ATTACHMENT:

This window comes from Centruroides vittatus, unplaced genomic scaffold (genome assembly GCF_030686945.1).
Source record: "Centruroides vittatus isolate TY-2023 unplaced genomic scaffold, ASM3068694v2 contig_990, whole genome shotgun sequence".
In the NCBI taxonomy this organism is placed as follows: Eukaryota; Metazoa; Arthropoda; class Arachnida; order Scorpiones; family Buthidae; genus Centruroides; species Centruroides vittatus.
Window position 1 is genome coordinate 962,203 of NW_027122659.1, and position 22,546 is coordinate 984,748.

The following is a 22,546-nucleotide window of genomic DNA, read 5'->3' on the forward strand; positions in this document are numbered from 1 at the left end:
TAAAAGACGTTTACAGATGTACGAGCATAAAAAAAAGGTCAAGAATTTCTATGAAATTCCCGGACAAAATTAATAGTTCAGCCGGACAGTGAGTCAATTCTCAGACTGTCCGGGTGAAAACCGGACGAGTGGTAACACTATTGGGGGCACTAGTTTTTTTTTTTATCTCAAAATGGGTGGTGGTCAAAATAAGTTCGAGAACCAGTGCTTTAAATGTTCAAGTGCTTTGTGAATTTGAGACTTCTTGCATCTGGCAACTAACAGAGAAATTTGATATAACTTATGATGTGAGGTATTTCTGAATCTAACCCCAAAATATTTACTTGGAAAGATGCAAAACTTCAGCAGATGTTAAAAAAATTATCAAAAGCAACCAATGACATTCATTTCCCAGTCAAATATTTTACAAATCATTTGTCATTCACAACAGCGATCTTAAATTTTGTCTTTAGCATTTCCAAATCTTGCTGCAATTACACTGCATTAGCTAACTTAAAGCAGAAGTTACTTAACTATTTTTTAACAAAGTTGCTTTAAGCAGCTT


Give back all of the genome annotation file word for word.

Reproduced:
This window comes from Centruroides vittatus, unplaced genomic scaffold (genome assembly GCF_030686945.1).
Source record: "Centruroides vittatus isolate TY-2023 unplaced genomic scaffold, ASM3068694v2 contig_990, whole genome shotgun sequence".
In the NCBI taxonomy this organism is placed as follows: Eukaryota; Metazoa; Arthropoda; class Arachnida; order Scorpiones; family Buthidae; genus Centruroides; species Centruroides vittatus.
Window position 1 is genome coordinate 962,203 of NW_027122659.1, and position 22,546 is coordinate 984,748.

The following is a 22,546-nucleotide window of genomic DNA, read 5'->3' on the forward strand; positions in this document are numbered from 1 at the left end:
TAAAAGACGTTTACAGATGTACGAGCATAAAAAAAAGGTCAAGAATTTCTATGAAATTCCCGGACAAAATTAATAGTTCAGCCGGACAGTGAGTCAATTCTCAGACTGTCCGGGTGAAAACCGGACGAGTGGTAACACTATTGGGGGCACTAGTTTTTTTTTTTATCTCAAAATGGGTGGTGGTCAAAATAAGTTCGAGAACCAGTGCTTTAAATGTTCAAGTGCTTTGTGAATTTGAGACTTCTTGCATCTGGCAACTAACAGAGAAATTTGATATAACTTATGATGTGAGGTATTTCTGAATCTAACCCCAAAATATTTACTTGGAAAGATGCAAAACTTCAGCAGATGTTAAAAAAATTATCAAAAGCAACCAATGACATTCATTTCCCAGTCAAATATTTTACAAATCATTTGTCATTCACAACAGCGATCTTAAATTTTGTCTTTAGCATTTCCAAATCTTGCTGCAATTACACTGCATTAGCTAACTTAAAGCAGAAGTTACTTAACTATTTTTTAACAAAGTTGCTTTAAGCAGCTT